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Pay as you dine

Its no longer classed as the Junior ranks cookhouse, so pads wives and their kids can (and did in Gutersloh) eat in the restaurant now.
SNCOs and Officers normally eat in the restaurant because their Messes have very limited choice and it can take a while to get served.
Time to be served in the mess has increased under HESTIA
Under previous Soft FM contracts there were set staff quantities. The contractor were paid to have a fixed number of staff available, which meant they were stood in a line and swooping in once you had chosen and filled in the chit. That meant the MoD and taxpayer were paying for those staff to stand waiting.
Under HESTIA the service is contracted, the contract tenders were written on the basis of how many staff contractors thought they needed, at busy times they put more staff in and at quiet times they move them around to do another task. You now get a handful serving so once all have picked up a chit and gone to the kitchen the next officers wait for them to come out again and to look out for more orders.
Plate clearing then depends on what time it is, finish your meal early in the lunch hour and it’s picked up to reset the table, finish near the end of the lunch hour and it’s left until the dining room empties.

Coffee cups and glasses get left all over the mess, in the lounges, bars, gardens etc. These would have been cleared fairly quickly before, but are likely to be left in place until the evening when the bar staff are there with little to do
 
I agree that by common consensus married men seemed to like BAOR. A good lifestyle for pads.
But I can't really see how it was better for a single guy. Drinking oneself into a stupor every weekend only looks great because of a lack of alternatives, and the benefit of rose tinted hindsight.

And we also agree on the main point I was answering to the other poster. Multi rooms are shit and outdated.
Must be me, I enjoyed the cameraderie of multi rooms. I missed it when I put my third up.
 
Must be me, I enjoyed the cameraderie of multi rooms. I missed it when I put my third up.
Different people like and dislike different parts of army life.

For some the room is somewhere to sleep and to store their stuff, when not working they disappear. It’s like a hotel room.
For others it’s their home
Some make great use of communal areas, for others the communal areas are somewhere to put your bike and MFO boxes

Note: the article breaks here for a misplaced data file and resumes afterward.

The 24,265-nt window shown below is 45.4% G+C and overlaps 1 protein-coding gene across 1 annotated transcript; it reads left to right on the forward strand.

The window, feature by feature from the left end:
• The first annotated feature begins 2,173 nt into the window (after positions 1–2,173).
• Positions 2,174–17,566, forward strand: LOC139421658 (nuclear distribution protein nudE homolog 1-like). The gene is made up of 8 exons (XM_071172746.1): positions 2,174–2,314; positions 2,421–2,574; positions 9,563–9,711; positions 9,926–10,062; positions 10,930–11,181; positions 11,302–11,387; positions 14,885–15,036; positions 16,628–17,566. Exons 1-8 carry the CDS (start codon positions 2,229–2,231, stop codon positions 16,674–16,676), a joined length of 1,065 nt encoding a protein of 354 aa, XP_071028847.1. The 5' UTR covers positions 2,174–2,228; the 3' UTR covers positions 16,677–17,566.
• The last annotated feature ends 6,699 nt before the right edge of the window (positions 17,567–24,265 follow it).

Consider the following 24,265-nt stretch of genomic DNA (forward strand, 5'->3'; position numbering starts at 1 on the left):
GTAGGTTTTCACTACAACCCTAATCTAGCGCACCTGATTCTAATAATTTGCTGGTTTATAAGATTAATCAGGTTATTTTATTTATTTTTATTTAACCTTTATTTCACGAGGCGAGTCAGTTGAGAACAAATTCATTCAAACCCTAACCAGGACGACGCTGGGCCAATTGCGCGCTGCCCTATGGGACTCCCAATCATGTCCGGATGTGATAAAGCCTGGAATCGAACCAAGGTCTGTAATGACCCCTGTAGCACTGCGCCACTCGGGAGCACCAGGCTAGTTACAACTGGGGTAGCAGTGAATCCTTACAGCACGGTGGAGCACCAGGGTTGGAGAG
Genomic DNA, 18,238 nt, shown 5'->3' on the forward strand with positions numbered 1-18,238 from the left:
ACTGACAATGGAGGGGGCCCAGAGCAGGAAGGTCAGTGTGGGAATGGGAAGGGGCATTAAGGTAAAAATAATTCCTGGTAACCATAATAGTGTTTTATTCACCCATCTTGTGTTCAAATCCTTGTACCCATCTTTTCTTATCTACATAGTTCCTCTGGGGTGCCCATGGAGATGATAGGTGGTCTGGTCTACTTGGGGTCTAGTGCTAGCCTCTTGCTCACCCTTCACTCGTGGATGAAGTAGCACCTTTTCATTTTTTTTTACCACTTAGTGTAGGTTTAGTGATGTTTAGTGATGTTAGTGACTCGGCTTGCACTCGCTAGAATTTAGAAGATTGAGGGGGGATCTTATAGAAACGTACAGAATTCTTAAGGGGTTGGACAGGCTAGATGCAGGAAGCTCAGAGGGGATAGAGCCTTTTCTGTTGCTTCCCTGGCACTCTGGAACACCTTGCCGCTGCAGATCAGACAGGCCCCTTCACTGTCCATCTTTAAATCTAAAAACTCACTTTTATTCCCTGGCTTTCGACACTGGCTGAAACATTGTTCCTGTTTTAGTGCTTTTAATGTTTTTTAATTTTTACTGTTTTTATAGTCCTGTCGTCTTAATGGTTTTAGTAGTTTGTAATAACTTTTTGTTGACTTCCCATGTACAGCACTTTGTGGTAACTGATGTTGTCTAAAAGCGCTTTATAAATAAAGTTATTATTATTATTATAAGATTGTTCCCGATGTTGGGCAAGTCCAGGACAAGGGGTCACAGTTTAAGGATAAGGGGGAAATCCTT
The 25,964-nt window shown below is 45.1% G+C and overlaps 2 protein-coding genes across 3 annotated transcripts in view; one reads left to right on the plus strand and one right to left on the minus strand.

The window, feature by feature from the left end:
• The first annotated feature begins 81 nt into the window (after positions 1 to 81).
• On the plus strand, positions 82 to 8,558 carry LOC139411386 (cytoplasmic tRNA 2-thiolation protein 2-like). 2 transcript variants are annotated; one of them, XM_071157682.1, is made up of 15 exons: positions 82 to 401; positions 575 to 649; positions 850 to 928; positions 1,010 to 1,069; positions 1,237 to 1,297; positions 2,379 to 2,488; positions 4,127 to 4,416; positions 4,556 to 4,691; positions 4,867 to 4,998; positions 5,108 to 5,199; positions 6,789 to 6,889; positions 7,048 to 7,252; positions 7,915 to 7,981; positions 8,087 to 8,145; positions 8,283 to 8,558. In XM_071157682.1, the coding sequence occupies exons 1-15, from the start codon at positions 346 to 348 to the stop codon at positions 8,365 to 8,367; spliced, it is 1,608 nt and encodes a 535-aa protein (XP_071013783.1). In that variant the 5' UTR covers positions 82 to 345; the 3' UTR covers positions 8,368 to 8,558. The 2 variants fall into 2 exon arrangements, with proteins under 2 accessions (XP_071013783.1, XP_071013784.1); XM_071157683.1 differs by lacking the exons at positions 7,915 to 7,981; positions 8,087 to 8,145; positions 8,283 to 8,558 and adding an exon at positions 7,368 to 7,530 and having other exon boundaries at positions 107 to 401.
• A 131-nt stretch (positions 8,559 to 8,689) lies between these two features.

Building design has taken into account feedback giving options in Z type layout design - for example a communal sitting room / TV room plus kitchenette & perhaps a laundry room or a combined kitchenette / communal room which may be used as the ‘social’ area.

Single or communal dormitories verge towards the single. These can still be handled in a communal way by the soldiers, either leaving doors open or using the other communal areas and you can shut the door for privacy or peace. When shared you don’t get the choice

For me occasional sharing is fine - but that’s up to two nights in a Premiere Inn as a team.
I now just through habit book any accommodation as a family room and put down as many people as possible - if it’s just me then I have comfort and space. (If photographing an event I have my camera, battery chargers and laptop all out and charging). If someone needs a bed then I would then have all the pull out & twin beds spare.
If as a team then we have all the beds and can kick the sleepy ones who are going to be late in the morning
However - living like that all of the time is a different matter
 
Different people like and dislike different parts of army life.

For some the room is somewhere to sleep and to store their stuff, when not working they disappear. It’s like a hotel room.
For others it’s their home
Some make great use of communal areas, for others the communal areas are somewhere to put your bike and MFO boxes
Building design has taken into account feedback giving options in Z type layout design - for example a communal sitting room / TV room plus kitchenette & perhaps a laundry room or a combined kitchenette / communal room which may be used as the ‘social’ area.

Single or communal dormitories verge towards the single. These can still be handled in a communal way by the soldiers, either leaving doors open or using the other communal areas and you can shut the door for privacy or peace. When shared you don’t get the choice

For me occasional sharing is fine - but that’s up to two nights in a Premiere Inn as a team.
I now just through habit book any accommodation as a family room and put down as many people as possible - if it’s just me then I have comfort and space. (If photographing an event I have my camera, battery chargers and laptop all out and charging). If someone needs a bed then I would then have all the pull out & twin beds spare.
If as a team then we have all the beds and can kick the sleepy ones who are going to be late in the morning
However - living like that all of the time is a different matter
50 years ago most squaddies had very few possessions, having a TV was a novelty, just about everything fitted into a lockable locker, the majority of socialising was generally in the bar on camp with people they worked with.